Prosecutors in California say he embezzled client money to pay his own expenses and debts.

Avenatti was arrested in New York on separate federal charges. He was released released on $300,000 bond, according to The Associated Press.

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We turn now to our national justice correspondent Carrie Johnson. She spoke with my co-host Mary Louise Kelly earlier and says it's unclear how much of the Mueller report will be made public.

Updated at 7:46 p.m. ET

Attorney General William Barr received a report on Friday by special counsel Robert Mueller about the findings from Mueller's investigation into the Russian attack on the 2016 presidential election.

Years from now, when people look back on the aftermath of Russia's attack on the 2016 election, a key part of that history will have been written by women.

Most of the federal judges in Washington, D.C. — who have been quietly managing the grand jury process and presiding over arraignments and guilty pleas for nearly two years — happen to be women.

Updated at 3:45 p.m. ET

Members of Washington's elite legal community decried the "increasing politicization" of the justice system at a particularly sensitive time: as the special counsel probe of Russian election interference edges toward a conclusion.

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The Federal Aviation Administration now faces an awkward question.

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One of the most prominent members of special counsel Robert Mueller's team investigating Russia's attack on the 2016 presidential election will soon leave the office and the Justice Department, two sources close to the matter tell NPR.

Updated at 3:16 p.m. ET

Former Trump campaign chairman Paul Manafort received a total sentence of about 7 1/2 years in federal prison on Wednesday following the guilty plea in his Washington, D.C., conspiracy case.

Judge Amy Berman Jackson effectively added about 3 1/2 years in prison to the sentence Manafort received last week from a different judge in the Eastern District of Virginia.

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President Trump declared a national emergency. Then he headed to Florida to spend the weekend at his Mar-a-Lago resort.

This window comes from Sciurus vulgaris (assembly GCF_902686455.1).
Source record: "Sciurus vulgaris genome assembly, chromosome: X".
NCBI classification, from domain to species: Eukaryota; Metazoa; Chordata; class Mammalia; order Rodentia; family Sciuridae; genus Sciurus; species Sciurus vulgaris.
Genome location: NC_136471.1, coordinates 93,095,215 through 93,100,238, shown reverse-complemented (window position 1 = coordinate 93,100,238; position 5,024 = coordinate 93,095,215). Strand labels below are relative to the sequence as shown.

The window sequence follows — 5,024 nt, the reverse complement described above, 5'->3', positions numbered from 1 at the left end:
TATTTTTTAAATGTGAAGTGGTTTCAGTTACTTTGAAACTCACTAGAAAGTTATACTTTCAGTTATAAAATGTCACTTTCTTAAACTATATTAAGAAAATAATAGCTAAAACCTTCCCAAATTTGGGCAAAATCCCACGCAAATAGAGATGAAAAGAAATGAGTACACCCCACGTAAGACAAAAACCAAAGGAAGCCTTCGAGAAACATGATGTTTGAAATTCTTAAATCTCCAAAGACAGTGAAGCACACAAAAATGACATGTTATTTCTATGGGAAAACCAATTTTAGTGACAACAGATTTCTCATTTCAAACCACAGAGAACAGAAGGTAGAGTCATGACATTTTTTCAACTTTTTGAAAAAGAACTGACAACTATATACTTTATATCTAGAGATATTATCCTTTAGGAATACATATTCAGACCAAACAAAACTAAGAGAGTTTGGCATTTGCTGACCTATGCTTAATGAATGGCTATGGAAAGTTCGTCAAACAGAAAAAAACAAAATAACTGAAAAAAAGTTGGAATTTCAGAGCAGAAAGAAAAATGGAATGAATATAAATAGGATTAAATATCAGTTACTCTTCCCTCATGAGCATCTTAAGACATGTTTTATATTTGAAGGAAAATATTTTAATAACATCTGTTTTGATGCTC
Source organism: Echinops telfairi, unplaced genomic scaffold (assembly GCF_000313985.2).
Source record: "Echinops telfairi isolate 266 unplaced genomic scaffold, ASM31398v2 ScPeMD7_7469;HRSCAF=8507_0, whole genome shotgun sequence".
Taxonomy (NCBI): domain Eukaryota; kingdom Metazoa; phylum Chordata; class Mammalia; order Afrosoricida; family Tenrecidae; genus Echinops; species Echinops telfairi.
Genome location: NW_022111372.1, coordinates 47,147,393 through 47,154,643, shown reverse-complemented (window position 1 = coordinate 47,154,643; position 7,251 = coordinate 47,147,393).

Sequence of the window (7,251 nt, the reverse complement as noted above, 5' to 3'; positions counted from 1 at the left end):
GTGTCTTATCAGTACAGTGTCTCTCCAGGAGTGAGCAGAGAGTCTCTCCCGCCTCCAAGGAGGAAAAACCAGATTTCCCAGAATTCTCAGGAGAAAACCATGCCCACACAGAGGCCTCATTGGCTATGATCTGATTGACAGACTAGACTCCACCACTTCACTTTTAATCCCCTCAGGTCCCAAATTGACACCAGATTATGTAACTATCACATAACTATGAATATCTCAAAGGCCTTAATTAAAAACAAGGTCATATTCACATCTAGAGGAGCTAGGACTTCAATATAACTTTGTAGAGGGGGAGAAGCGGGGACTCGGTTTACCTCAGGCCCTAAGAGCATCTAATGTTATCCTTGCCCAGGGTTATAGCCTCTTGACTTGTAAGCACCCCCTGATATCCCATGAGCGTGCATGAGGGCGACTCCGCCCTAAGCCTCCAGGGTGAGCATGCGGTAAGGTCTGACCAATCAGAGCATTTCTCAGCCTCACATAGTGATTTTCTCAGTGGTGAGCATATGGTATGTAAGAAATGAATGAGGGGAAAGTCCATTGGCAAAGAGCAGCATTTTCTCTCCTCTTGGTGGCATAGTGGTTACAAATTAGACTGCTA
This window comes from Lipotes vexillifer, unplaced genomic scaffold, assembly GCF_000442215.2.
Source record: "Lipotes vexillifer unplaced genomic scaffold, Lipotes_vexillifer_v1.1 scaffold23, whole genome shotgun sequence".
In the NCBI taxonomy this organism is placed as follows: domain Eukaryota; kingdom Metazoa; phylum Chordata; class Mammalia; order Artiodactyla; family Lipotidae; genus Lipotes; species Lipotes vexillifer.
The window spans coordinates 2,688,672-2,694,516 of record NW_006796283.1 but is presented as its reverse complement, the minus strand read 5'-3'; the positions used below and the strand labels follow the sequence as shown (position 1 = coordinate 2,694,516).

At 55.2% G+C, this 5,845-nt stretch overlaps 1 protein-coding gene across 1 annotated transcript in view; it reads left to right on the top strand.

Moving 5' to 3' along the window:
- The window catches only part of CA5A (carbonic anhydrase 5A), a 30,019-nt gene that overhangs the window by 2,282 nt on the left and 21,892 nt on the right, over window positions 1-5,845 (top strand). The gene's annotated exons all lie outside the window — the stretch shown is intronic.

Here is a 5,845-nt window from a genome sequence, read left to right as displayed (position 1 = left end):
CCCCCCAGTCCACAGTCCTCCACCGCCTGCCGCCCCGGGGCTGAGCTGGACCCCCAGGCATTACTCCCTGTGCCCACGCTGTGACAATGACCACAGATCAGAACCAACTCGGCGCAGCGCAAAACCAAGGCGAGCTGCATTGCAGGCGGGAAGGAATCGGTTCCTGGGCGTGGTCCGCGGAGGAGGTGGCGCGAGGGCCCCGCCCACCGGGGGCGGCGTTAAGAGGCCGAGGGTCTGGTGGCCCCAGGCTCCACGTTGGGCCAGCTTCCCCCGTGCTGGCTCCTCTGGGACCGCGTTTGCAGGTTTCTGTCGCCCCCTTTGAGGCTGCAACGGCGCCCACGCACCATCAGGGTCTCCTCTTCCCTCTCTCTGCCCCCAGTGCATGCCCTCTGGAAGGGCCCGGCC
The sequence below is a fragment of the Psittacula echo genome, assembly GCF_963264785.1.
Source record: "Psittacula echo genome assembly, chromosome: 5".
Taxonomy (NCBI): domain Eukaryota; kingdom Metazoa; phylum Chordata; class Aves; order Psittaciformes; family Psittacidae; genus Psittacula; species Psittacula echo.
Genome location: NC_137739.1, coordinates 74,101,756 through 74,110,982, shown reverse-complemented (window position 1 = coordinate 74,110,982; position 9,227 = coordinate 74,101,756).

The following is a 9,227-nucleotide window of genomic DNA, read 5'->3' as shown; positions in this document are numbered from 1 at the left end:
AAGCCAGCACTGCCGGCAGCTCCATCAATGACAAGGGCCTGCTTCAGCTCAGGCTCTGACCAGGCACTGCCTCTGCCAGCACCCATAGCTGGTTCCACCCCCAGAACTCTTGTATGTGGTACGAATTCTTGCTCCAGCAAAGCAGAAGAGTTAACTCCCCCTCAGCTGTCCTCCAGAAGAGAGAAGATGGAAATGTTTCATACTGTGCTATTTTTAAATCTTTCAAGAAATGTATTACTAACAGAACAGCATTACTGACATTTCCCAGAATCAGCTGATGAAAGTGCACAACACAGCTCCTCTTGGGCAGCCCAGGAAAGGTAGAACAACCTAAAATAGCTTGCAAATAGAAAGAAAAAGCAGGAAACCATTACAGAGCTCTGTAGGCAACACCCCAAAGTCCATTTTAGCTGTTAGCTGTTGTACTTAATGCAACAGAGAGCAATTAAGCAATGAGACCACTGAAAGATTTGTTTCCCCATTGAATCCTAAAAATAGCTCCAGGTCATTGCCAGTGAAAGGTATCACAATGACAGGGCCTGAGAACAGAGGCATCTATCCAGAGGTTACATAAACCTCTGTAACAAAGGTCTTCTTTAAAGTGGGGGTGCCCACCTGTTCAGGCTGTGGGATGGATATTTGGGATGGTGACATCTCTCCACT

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Former FBI Deputy Director Andrew McCabe condemned what he called the "relentless attack" that President Trump has waged against the FBI even as it continues scrutinizing whether Americans in Trump's campaign may have conspired with the Russians who attacked the 2016 election.

Updated at 8:07 p.m. ET

A federal judge has ruled that President Trump's former 2016 campaign chairman Paul Manafort intentionally lied to special counsel Robert Mueller's office after agreeing to cooperate with its investigation into interference by Russia into the last presidential election.

The ruling from Judge Amy Berman Jackson means prosecutors are no longer bound by their plea deal with Manafort, who now faces the prospect of spending the rest of his life in prison.

Updated at 12:58 p.m. ET

The Senate Judiciary Committee voted 12-10 along party lines Thursday to recommend that the full Senate confirm William Barr, President Trump's nominee to take over the Justice Department.

Senators debated Barr's candidacy for hours and focused in particular on the role he will play supervising the Russia investigation led by special counsel Robert Mueller.

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Updated at 12:16 p.m. ET

President Trump's nominee to replace Brett Kavanaugh on the nation's second-highest appeals court defended herself amid scrutiny of her collegiate writings about sexual assault, environmental protections and multiculturalism.

Neomi Rao currently leads the Office of Information and Regulatory Affairs, a position that's been described as the Trump administration's "deregulatory czar."